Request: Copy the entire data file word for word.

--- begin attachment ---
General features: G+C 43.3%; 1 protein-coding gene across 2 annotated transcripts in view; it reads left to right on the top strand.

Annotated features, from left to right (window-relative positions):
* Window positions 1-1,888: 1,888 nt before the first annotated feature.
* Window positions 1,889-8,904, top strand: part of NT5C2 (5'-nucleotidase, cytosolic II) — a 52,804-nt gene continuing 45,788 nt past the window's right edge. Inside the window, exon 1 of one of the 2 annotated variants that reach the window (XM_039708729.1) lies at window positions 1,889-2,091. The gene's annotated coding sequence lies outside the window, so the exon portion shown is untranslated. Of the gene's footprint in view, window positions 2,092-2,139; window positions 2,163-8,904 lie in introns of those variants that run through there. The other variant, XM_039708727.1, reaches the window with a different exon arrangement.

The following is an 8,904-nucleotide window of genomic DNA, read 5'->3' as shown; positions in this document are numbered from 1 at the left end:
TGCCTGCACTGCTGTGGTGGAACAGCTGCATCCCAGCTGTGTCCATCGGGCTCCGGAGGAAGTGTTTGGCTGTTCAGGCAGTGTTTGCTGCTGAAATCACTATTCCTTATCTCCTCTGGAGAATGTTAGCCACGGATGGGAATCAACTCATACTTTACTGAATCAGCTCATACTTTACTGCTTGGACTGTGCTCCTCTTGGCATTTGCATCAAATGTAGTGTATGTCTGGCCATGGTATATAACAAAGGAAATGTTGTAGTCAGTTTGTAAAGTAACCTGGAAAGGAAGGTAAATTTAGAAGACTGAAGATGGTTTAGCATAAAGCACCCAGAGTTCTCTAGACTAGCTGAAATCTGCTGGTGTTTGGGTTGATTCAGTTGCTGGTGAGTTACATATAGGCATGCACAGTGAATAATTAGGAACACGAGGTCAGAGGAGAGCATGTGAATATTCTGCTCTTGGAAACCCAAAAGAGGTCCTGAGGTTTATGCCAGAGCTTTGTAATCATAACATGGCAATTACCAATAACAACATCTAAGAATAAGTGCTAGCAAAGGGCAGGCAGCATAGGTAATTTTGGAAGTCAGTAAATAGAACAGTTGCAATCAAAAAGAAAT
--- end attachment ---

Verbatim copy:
General features: G+C 43.3%; 1 protein-coding gene across 2 annotated transcripts in view; it reads left to right on the top strand.

Annotated features, from left to right (window-relative positions):
* Window positions 1-1,888: 1,888 nt before the first annotated feature.
* Window positions 1,889-8,904, top strand: part of NT5C2 (5'-nucleotidase, cytosolic II) — a 52,804-nt gene continuing 45,788 nt past the window's right edge. Inside the window, exon 1 of one of the 2 annotated variants that reach the window (XM_039708729.1) lies at window positions 1,889-2,091. The gene's annotated coding sequence lies outside the window, so the exon portion shown is untranslated. Of the gene's footprint in view, window positions 2,092-2,139; window positions 2,163-8,904 lie in introns of those variants that run through there. The other variant, XM_039708727.1, reaches the window with a different exon arrangement.

The following is an 8,904-nucleotide window of genomic DNA, read 5'->3' as shown; positions in this document are numbered from 1 at the left end:
TGCCTGCACTGCTGTGGTGGAACAGCTGCATCCCAGCTGTGTCCATCGGGCTCCGGAGGAAGTGTTTGGCTGTTCAGGCAGTGTTTGCTGCTGAAATCACTATTCCTTATCTCCTCTGGAGAATGTTAGCCACGGATGGGAATCAACTCATACTTTACTGAATCAGCTCATACTTTACTGCTTGGACTGTGCTCCTCTTGGCATTTGCATCAAATGTAGTGTATGTCTGGCCATGGTATATAACAAAGGAAATGTTGTAGTCAGTTTGTAAAGTAACCTGGAAAGGAAGGTAAATTTAGAAGACTGAAGATGGTTTAGCATAAAGCACCCAGAGTTCTCTAGACTAGCTGAAATCTGCTGGTGTTTGGGTTGATTCAGTTGCTGGTGAGTTACATATAGGCATGCACAGTGAATAATTAGGAACACGAGGTCAGAGGAGAGCATGTGAATATTCTGCTCTTGGAAACCCAAAAGAGGTCCTGAGGTTTATGCCAGAGCTTTGTAATCATAACATGGCAATTACCAATAACAACATCTAAGAATAAGTGCTAGCAAAGGGCAGGCAGCATAGGTAATTTTGGAAGTCAGTAAATAGAACAGTTGCAATCAAAAAGAAAT